The Drunkard, pleased, grunted again. “I haven’t had a community in years. Going to fucking Eldritch for school. What the fuck is wrong with me?”
I took a sip from the frigid drink and let him rant. Sometimes that’s what people need: another person around so they’re not talking to themselves.
“You know how many Jews there were in that school?” he asked. “Five. Counting me. The other four were even more secular than I am. You try getting an über-secular Jew to meet up for Passover? Fucking impossible. Forget dates. Forget em. Three times I went out with this one girl, thinking, each time, that maybe I got her wrong. But no, every time we went out it inevitably led to her ranting about how she had Christ in her heart and yadda yadda.
“Going out with a Jewish girl? Forget that. Went out with one one time. Know what she said when I told her my mom wasn’t Jewish? ‘Well, that makes you a goy.’ Makes me a shagitz. Fuck that. I didn’t spend my entire life getting Bar Mitzvahed, confirmed, teaching Hebrew School—I tell you I did that? I did. First grade. I didn’t spend the first part of my life—before college—to get told by some Jewish-American Princess that I’m not a Jew because my Mom wasn’t brought up in shul.
“And so I get here, maybe things are gonna be different. Nope. Fucking French collectivists. You want heartache, you think about smelly fucks shtupping the person you think of as your significant other. That, my friend, is the blues.” He drank from his glass. “Kroenenburg,” he said, after watching me watch. “Sweet lager. Only kind I drink.”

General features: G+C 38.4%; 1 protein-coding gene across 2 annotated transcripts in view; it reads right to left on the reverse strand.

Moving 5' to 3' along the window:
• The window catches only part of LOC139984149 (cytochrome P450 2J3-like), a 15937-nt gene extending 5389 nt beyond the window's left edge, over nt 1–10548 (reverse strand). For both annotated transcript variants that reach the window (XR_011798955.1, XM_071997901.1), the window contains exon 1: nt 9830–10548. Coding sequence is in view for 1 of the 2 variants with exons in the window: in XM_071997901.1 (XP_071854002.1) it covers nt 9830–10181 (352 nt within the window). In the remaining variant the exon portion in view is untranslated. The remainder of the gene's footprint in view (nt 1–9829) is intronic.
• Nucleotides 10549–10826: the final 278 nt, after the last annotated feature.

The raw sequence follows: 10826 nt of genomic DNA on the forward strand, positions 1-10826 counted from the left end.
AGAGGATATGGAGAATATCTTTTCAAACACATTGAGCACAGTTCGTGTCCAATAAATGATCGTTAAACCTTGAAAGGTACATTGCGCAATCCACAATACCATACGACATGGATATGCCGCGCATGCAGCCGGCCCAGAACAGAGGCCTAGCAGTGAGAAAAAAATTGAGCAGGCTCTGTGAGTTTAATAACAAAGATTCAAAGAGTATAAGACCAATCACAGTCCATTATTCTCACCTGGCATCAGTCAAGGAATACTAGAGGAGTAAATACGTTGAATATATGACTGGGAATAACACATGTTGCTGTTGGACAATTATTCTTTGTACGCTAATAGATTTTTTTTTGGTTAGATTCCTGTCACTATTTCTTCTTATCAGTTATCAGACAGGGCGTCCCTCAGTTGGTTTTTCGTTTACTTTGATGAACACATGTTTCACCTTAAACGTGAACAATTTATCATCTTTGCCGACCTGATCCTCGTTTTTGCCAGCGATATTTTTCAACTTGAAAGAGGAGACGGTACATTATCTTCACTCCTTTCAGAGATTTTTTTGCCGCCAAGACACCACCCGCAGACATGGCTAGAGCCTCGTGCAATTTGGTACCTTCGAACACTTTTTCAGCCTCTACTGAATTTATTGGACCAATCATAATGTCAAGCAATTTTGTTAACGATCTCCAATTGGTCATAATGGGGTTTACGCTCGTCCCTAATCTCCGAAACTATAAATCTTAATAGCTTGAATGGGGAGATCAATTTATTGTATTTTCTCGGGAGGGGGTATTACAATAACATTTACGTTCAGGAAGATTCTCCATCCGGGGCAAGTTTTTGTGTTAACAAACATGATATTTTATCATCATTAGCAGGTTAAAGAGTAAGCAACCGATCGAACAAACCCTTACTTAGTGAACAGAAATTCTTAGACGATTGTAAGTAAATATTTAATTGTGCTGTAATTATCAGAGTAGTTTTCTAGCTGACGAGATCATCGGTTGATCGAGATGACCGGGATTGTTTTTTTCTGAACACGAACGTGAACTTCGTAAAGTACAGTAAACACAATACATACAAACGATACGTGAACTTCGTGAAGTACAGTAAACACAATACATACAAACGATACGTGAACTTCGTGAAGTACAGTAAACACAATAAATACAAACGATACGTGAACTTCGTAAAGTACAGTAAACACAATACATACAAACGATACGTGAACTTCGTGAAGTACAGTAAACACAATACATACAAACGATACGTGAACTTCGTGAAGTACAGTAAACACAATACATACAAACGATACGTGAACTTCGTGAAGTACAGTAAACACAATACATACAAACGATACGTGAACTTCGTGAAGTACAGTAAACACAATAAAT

“I’m not a fan of sweet stuff.”
“You need it, sometimes. Women got their ice cream fixation. Me? It’s sweet lager and kosher wine. Kosher wine’s nothing but sugar with grape juice allowed to ferment. You’re doing Fiddler. You know the lyric, ‘God would like us to be joyful/ Even when our hearts lie panting on the floor.’”
“Course I do.”
“Well, it’s like that. I’m not sure about God. Don’t know if I ever will be. But, I figure, there’s wisdom in it all. There’s wisdom anywhere you want to look for it, really. I drink that Palwin stuff and think that, maybe, life has its redeeming qualities. There’s not enough bad stuff in the world to squish out the good. All the shit that happens in Israel. All the racism on both sides, all the bombings, all the warfare, and still. Some kibbutz manages to make a bottle of sweet wine that finds its way all the way to fucking Canterbury, only to be bought and consumed by yours truly.” He held up the glass to the sunlight. “I look through this glass, I take a sip,” he took a sip, “I think the same thing. For all the shit that gets shoveled your way, you gotta remember the sweet things in life. A hug. Your dog. Sitting around, getting drunk and playing Mario Kart. A glass of wine. Your job, which entails tending to grapes in a vineyard. Something. You can’t ever lose sight of what makes it worth the trouble to get out of bed in the morning. You do that, and why even bother doing anything in life?”
He stopped talking for a moment, watched people walk by. I noticed that his eyes were bloodshot and there was a vein popping out of his forehead. His left hand drummed the wooden table while his right clutched the pint glass.
I thought about a lot in that time where he sat, drumming. None of it was really joined up with a preceding thought, but it was all relevant one way or another. “All this because of a woman?” I asked.
He nodded. “All this because of a woman.”
More silence.
“All this because of one woman.”